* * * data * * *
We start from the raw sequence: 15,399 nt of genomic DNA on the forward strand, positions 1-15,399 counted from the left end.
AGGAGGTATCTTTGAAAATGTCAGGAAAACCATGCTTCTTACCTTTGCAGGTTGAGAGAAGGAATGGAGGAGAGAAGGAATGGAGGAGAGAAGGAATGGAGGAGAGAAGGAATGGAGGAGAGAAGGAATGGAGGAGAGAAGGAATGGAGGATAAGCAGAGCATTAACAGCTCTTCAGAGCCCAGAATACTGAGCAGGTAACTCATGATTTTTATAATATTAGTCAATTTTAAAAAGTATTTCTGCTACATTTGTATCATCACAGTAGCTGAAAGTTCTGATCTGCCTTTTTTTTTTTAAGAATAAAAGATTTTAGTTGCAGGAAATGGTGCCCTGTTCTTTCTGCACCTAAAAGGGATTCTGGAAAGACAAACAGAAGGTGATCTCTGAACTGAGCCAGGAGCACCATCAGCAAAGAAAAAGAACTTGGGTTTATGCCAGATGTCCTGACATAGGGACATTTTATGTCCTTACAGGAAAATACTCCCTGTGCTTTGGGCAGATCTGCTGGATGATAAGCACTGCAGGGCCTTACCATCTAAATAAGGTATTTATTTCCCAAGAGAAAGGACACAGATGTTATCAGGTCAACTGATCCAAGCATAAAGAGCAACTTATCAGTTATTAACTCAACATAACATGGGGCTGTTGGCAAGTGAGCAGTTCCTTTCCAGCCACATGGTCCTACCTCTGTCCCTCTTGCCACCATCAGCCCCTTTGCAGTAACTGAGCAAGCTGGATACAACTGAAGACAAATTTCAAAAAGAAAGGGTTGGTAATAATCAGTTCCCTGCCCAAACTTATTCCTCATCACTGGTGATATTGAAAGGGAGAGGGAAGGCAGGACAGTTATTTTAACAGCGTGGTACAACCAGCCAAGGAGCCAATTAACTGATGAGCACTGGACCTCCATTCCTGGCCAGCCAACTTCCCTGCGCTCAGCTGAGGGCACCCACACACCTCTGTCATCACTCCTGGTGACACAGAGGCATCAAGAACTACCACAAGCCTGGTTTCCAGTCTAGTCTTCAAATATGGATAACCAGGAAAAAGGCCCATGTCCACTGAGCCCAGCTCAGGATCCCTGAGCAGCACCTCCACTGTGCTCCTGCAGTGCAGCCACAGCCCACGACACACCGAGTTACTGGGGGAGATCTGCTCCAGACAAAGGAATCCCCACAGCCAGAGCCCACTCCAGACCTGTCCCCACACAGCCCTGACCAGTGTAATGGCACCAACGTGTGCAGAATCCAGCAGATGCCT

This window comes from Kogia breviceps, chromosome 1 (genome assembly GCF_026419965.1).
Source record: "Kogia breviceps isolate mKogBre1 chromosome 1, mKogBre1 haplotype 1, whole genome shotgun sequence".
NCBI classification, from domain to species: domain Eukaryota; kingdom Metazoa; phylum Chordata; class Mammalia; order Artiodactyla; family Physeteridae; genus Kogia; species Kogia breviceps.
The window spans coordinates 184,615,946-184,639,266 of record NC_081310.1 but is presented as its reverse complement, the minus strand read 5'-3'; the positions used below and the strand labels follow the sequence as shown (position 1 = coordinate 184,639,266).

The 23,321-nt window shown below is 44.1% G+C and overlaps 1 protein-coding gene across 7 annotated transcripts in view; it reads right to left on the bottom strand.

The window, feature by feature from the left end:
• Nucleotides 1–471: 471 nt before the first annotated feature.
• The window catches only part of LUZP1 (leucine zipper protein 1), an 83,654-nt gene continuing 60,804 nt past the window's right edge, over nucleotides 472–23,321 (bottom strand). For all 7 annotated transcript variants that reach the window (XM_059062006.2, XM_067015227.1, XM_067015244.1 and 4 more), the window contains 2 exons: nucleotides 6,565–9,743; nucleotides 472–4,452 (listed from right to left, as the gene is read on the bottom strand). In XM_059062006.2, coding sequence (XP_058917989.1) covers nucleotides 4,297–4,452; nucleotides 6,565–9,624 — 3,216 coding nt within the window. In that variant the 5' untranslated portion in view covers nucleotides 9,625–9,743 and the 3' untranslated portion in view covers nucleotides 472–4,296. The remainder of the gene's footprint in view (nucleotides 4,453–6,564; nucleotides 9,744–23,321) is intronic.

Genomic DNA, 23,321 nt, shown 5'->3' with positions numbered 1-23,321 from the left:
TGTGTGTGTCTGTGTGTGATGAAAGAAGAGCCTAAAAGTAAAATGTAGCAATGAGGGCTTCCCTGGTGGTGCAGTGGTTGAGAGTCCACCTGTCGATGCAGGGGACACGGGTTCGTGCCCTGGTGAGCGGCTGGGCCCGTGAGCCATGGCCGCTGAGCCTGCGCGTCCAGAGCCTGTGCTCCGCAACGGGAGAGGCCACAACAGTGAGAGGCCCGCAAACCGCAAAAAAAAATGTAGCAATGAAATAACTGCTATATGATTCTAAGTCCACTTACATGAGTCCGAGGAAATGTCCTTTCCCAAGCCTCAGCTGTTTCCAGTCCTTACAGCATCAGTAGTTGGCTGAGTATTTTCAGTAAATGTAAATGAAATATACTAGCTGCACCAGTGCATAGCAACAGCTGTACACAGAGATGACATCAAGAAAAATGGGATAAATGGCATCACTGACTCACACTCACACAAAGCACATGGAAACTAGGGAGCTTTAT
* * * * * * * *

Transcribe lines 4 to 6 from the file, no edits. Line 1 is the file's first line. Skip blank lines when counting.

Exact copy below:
Source record: "Kogia breviceps isolate mKogBre1 chromosome 1, mKogBre1 haplotype 1, whole genome shotgun sequence".
NCBI classification, from domain to species: domain Eukaryota; kingdom Metazoa; phylum Chordata; class Mammalia; order Artiodactyla; family Physeteridae; genus Kogia; species Kogia breviceps.
The window spans coordinates 184,615,946-184,639,266 of record NC_081310.1 but is presented as its reverse complement, the minus strand read 5'-3'; the positions used below and the strand labels follow the sequence as shown (position 1 = coordinate 184,639,266).